MLB Playoffs 2011: Yankees Fans Win Statistical Battles, Lose ALDS

October 7, 2011   ·     ·   Jump to comments
Article Source: Bleacher Report - New York Yankees

How ironic that a film extolling the virtues of using a statistical approach to winning baseball games was released at about the same time as the 2011 New York YankeesDetroit Tigers playoff series started.

Billy Beane’s philosophy is based on the premise that on-base percentage and slugging average are two of the most vital statistics. In the Yankees-Tigers playoff series, the Yankees did better in both categories. They also had much better pitching numbers.

Joe Girardi should ask for a do-over.

During the regular season, the Yankees outscored the Tigers by 80 runs, an average of about one half run per game.

The Yankees out-slugged the Tigers, .444 to .434, which is not significant. Neither was the difference in on base average. The Yankees’ .343 barely edged the Tigers .340, but over 162 games it is important.

The Yankees’ big offensive edge was that they hit 222 home runs compared to the Tigers’ 169, which was supposed to be significant in the playoffs.

Plus, the Yankees had the extra home game.

With respect to pitching, the Yankees had a 3.73 ERA and led the league with a 119 ERA+. The Tigers had a 4.04 ERA and a 102 ERA+. Each team’s ball park was a factor in ERA+.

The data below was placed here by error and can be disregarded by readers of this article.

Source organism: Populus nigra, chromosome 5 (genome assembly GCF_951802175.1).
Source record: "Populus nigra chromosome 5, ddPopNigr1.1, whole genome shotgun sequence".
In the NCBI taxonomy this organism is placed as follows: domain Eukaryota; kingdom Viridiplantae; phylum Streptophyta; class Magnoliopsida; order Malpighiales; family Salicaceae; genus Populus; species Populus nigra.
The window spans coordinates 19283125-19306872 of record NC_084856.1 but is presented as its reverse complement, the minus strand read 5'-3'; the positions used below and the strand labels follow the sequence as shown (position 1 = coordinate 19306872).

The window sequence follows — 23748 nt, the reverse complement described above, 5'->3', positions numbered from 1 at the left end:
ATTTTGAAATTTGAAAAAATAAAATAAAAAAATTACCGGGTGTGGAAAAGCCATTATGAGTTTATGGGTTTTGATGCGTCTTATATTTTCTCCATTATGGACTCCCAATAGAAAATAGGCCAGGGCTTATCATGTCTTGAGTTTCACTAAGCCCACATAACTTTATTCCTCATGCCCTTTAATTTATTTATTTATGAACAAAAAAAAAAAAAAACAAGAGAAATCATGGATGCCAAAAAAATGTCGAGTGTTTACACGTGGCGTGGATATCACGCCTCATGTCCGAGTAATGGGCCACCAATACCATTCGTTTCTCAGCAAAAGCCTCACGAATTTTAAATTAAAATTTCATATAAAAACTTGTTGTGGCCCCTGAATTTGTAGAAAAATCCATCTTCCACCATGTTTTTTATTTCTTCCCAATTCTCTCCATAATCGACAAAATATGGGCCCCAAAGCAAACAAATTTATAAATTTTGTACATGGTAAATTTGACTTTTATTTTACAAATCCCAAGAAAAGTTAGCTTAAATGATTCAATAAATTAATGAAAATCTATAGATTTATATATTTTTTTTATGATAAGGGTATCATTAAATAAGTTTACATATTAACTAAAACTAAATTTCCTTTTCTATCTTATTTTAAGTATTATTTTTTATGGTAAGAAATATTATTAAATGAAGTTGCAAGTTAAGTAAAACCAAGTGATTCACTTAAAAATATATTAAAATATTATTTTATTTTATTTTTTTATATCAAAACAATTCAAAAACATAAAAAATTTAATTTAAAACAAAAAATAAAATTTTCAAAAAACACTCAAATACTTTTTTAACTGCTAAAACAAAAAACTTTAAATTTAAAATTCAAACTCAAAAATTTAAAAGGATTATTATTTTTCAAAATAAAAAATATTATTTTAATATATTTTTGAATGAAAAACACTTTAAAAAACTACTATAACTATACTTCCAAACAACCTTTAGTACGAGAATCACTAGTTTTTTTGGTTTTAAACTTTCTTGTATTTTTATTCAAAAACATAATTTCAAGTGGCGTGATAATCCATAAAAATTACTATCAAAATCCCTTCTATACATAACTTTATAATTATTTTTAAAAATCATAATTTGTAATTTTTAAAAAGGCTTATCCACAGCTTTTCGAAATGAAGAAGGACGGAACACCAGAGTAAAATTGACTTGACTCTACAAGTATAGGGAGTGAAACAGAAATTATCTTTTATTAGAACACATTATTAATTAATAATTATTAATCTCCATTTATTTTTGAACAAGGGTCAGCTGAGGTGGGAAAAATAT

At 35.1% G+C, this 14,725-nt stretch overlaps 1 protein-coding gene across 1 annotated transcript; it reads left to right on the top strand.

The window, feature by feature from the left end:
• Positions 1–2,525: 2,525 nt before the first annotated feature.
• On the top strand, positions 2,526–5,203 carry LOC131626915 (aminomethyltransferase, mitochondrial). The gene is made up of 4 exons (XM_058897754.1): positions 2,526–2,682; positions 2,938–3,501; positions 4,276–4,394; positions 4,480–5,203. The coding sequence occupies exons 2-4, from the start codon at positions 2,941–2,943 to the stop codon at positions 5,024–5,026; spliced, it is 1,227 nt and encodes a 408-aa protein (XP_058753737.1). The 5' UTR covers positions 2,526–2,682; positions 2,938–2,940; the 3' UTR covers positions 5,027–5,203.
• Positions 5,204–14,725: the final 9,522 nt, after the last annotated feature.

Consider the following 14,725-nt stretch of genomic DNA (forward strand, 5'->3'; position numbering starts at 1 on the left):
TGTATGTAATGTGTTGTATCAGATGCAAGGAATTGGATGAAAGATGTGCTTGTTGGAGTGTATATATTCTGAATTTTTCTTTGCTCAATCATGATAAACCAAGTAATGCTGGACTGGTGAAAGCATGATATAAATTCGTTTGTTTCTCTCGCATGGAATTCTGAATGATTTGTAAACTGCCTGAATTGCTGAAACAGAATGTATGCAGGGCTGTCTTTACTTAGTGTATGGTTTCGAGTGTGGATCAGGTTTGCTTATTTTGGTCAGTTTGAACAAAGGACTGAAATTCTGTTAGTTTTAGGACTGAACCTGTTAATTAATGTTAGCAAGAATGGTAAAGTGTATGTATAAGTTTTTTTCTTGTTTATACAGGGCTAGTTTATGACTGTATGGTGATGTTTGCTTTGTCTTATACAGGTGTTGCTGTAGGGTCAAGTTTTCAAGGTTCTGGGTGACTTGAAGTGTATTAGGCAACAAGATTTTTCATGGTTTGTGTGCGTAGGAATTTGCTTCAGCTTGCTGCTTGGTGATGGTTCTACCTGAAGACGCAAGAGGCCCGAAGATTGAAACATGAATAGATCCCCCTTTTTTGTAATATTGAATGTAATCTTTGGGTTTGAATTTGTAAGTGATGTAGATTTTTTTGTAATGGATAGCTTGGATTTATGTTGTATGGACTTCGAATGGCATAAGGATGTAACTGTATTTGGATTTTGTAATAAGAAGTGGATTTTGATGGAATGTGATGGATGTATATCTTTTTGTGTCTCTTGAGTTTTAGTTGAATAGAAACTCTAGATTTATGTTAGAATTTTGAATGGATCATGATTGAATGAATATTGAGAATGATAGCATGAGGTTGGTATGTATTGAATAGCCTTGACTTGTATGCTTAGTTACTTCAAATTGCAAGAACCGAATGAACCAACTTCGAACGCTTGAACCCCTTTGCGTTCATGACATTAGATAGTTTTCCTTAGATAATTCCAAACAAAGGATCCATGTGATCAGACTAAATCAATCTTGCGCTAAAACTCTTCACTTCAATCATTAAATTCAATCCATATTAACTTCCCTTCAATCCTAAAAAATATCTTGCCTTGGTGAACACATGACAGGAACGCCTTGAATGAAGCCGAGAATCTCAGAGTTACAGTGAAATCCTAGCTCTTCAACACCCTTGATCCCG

The numbers gave the Yankees a solid edge, but the results on the field during the ALDS conflicted with the statistics.

In the five-game playoff series, the Yankees outscored the Tigers 28-17. The team that lost three of the five games outscored the winner by 11 runs. Can anyone say, “1960 Pittsburgh Pirates?”

The Tigers hit six home runs to the Yankees’ four. In the deciding game, two of the Tigers’ three runs came on solo home runs. In that game, the Yankees hit one home run.

The following summarizes the teams’ offenses.

Batting Average—Yankees .260, Tigers .228
On-Base Average—Yankees .350, Tigers .311
Slugging Average—Yankees .399, Tigers .380

In the playoffs, the team that gets the better pitching usually—but not always—wins.

The following summarizes the teams’ pitching.

ERA—Yankees 3.27, Tigers 5.73
WHIP—Yankees 1.205, Tigers 1.500
BB—Yankees 17, Tigers 21

The Yankees’ wins were 9-3 in the first game and 10-1 in Game 4. The Tigers’ wins were 5-3, 5-4 and 3-2, which explains the skewed statistics.

Based on statistics, the Yankees were favored to win the series, but statistics couldn’t account for the rain that suspended the first game. The fact those in charge allowed the game to start limited Verlander and Sabathia to one start.

No one will ever know what would have occurred if they had faced each other in the fifth game.

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